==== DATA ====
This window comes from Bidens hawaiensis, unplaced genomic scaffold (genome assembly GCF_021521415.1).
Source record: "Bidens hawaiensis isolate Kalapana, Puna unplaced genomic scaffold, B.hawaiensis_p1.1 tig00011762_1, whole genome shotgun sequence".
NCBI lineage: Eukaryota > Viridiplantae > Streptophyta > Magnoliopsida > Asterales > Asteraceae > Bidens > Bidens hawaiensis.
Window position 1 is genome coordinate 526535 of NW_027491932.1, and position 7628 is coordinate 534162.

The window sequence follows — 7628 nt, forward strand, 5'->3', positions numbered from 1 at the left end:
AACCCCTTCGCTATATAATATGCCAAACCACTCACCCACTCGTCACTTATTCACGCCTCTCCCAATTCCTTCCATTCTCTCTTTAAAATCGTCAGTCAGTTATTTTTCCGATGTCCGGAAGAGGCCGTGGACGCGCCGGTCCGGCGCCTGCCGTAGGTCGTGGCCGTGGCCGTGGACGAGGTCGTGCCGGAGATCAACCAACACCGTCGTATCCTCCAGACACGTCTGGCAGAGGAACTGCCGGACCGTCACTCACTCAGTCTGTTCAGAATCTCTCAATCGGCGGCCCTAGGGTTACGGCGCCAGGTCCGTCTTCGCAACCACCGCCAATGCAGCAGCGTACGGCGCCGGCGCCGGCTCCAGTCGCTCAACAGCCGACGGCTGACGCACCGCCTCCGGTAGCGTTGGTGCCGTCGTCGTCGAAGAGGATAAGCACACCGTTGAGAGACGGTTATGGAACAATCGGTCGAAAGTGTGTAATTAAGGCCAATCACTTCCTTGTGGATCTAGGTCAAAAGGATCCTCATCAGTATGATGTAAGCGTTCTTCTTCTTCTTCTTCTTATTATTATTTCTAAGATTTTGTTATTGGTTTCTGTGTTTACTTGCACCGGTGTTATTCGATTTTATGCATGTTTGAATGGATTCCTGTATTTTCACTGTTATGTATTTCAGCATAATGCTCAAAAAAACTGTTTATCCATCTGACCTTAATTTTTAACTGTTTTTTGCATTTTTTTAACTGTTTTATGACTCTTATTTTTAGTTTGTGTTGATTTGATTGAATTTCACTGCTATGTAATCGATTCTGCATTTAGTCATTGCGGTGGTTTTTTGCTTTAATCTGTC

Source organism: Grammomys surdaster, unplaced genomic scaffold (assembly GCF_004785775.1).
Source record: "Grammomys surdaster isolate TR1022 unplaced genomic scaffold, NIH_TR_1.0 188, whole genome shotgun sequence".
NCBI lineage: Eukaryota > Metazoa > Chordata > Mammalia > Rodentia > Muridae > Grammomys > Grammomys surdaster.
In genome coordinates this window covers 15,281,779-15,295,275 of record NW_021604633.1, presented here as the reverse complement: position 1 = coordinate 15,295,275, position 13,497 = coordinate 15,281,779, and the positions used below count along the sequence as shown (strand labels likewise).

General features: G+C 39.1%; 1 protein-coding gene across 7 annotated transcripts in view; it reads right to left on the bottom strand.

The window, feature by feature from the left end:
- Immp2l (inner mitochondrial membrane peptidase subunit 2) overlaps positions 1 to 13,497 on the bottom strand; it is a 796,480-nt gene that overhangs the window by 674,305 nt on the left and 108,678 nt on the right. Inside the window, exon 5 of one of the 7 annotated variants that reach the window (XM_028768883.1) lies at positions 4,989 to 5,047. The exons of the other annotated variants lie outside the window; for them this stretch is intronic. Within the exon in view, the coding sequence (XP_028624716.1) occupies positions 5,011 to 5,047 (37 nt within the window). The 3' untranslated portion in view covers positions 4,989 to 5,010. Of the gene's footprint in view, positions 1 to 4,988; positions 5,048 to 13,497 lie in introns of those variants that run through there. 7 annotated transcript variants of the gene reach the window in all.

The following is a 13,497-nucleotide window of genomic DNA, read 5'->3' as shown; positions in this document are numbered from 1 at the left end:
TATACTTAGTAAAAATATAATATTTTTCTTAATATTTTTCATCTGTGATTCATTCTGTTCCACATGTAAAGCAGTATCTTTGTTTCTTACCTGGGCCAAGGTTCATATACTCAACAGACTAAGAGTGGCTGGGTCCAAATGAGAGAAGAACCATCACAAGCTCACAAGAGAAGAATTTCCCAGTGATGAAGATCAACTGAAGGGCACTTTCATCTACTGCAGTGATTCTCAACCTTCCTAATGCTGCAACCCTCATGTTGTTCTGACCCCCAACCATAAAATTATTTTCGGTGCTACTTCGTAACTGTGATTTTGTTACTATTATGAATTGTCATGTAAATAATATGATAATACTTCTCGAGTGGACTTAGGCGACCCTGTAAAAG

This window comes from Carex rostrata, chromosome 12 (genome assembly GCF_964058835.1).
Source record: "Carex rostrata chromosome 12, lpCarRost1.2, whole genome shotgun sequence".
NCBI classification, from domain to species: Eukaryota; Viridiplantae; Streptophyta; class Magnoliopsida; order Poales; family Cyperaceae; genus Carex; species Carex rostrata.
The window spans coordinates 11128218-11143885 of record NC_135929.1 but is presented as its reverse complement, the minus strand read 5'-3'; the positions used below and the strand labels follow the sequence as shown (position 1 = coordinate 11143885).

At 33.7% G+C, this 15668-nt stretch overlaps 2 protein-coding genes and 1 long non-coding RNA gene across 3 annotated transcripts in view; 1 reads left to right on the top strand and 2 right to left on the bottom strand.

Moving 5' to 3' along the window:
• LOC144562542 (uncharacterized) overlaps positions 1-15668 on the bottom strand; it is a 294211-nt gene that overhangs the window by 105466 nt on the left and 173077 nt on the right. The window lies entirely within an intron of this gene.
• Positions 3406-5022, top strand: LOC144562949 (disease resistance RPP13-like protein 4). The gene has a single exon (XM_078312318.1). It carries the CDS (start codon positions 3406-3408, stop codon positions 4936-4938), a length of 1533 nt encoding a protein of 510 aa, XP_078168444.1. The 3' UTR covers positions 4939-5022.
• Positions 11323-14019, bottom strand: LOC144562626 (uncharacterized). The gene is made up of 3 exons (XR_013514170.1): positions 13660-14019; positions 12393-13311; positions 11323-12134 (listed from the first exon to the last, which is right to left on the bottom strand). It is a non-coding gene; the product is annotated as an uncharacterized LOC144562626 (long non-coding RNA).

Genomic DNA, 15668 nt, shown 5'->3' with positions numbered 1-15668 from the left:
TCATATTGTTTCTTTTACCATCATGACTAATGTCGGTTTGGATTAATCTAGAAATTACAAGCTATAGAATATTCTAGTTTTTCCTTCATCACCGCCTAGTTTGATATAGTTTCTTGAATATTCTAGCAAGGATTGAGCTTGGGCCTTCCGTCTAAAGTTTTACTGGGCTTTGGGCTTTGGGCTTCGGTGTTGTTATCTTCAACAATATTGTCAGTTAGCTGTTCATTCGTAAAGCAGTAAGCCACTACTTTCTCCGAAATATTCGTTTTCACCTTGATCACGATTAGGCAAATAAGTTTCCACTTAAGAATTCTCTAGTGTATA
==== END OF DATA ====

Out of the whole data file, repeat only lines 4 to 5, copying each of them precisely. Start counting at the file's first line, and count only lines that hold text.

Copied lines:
Window position 1 is genome coordinate 526535 of NW_027491932.1, and position 7628 is coordinate 534162.

The window sequence follows — 7628 nt, forward strand, 5'->3', positions numbered from 1 at the left end: